Two Boston organizations help teens of color deal with mental health struggles

Written by Courtney Cole, WBZ-TV

BOSTON – People of color face unique challenges in their communities when it comes to mental health.

Two organizations in Boston are working to meet the growing demand for resources for teens.

For young people who meet in Teen Empowerment Center It is a space for healing.

“I can really be me, you know I’m saying? Without judgment. I can be free,” Brianna Bowden told WBZ-TV, saying it radically changed her life. “Before I got here, I was psychologically far away. I was low, do you know what I’m saying?”

Vondel Martinez said he was depressed when he first learned about the center.

“It got in the way of a lot of my ambitions, a lot of my goals. I didn’t want to do anything. But since then after COVID it’s been fine, and I’m trying to get back into the loop of things,” he told WBZ.

It’s not just the conversation that makes them come back.

“They play music! They dance! They do photography, they do everything based on art to help the community! And I was like you, I need to be here!” Bowden said.

The center uses art to therapeutically help teens work through their challenges and traumas to become the best version of themselves.

“I feel, in a way, that it gives me more purpose than I did before. But it definitely positively impacted my mental health. Because you know, during the pandemic, just being home all the time, not socializing with people, all the things that were going on. During that time period, people are dying things like that, you know? It’s hard to be on your own,” said another Center member, Ashley Bell.

“Just the fact that this community is so positive and wonderful and that it breaks the cycles of generations that we’ve had so long ago,” Bowden said.

Courses that existed even before the pandemic began, discouraging communities of color from seeking help with mental health.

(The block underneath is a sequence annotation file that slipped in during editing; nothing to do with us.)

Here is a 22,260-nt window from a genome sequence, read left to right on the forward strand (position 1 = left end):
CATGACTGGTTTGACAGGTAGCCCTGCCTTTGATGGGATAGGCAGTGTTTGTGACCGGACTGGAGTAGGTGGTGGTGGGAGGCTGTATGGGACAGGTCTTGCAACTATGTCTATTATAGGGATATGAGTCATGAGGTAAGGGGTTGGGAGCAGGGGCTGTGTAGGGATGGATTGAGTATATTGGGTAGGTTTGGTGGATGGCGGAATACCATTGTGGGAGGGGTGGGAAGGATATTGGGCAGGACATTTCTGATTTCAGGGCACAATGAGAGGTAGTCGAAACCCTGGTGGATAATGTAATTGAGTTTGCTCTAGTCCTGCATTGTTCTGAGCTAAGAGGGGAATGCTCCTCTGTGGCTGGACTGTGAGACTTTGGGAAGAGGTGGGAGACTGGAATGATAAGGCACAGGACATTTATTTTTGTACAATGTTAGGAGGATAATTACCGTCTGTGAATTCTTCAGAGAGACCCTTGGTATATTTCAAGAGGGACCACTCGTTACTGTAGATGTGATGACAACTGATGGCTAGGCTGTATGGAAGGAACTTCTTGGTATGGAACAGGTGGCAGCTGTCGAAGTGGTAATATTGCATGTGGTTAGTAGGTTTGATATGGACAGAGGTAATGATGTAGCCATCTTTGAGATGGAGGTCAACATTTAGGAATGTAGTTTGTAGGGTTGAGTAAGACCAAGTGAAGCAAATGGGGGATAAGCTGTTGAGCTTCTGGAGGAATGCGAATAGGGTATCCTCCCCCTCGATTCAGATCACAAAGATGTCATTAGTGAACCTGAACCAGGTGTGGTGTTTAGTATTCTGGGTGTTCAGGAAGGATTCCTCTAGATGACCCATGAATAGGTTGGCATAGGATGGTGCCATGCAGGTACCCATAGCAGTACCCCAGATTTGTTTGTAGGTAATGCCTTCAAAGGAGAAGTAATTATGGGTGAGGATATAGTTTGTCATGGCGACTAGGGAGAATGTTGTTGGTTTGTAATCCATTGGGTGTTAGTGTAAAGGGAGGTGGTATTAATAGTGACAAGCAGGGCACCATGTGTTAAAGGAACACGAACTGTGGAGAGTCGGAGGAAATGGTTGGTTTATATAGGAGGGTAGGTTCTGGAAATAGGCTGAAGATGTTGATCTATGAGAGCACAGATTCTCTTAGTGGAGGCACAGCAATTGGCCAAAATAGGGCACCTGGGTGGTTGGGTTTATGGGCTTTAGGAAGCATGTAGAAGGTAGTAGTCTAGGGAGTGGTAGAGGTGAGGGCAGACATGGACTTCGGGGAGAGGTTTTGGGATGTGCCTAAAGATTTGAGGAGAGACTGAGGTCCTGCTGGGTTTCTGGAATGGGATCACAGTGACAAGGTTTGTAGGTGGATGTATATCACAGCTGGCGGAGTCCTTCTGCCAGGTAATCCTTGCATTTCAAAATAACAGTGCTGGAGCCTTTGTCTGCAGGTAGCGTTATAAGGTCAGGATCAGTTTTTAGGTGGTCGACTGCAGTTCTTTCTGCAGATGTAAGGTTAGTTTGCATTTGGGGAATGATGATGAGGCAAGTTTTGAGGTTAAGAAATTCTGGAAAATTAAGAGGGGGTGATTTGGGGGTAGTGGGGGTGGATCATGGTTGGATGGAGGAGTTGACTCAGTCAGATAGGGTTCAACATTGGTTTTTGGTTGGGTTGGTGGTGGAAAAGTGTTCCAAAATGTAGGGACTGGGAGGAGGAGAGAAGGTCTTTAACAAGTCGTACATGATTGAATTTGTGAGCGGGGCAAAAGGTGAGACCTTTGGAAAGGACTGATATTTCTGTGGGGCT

The Boys and Girls Clubs in Boston He also works every day to break those cycles.

“There has always been a demand for mental health services. The pandemic has just amplified mental health issues,” said Andrea Swain, the organization’s vice president of program operations.

According to a study published last year by JAMA Pediatrics, children of color who live in communities with higher rates of poverty and crime, deal with unique mental health challenges.

“When you don’t know where your next meal is going to come from, if you’re in a family that struggles to put food on the table, struggles to buy clothes, struggles to get safe and affordable housing, you’re actually saying a young man probably doesn’t matter. And that’s what our young people face, Chronic poverty, this societal violence,” Kevin Barton, executive director of YouthConnect, told WBZ.

Youth Connect It is a boys and girls club program that places licensed social workers in Boston police departments to help young people and their families deal with daily trauma.

“We pick up that phone and call them after a police officer is referred,” Barton said. “And about 84% of people say yes, which is incredible. And it tells me there is a need.”

In the past fiscal year, Barton said, YouthConnect served 537 young people and more than 1,400 of their family members.

“I can tell you that in the past year, in terms of outcomes, for more than 90% of those who had mental health concerns as something they noted as their top concern, more than 50% have made progress. And that tells us something. This works,” Barton said.

Now he says it’s time to invest to match demand, so young people in need are not left to fend for their mental health themselves.

“We’re not going to get rid of anyone,” Barton said. “And so every young person needs to know they have a second, a third, a fourth.”

An opportunity to be seen and heard and to know its importance.

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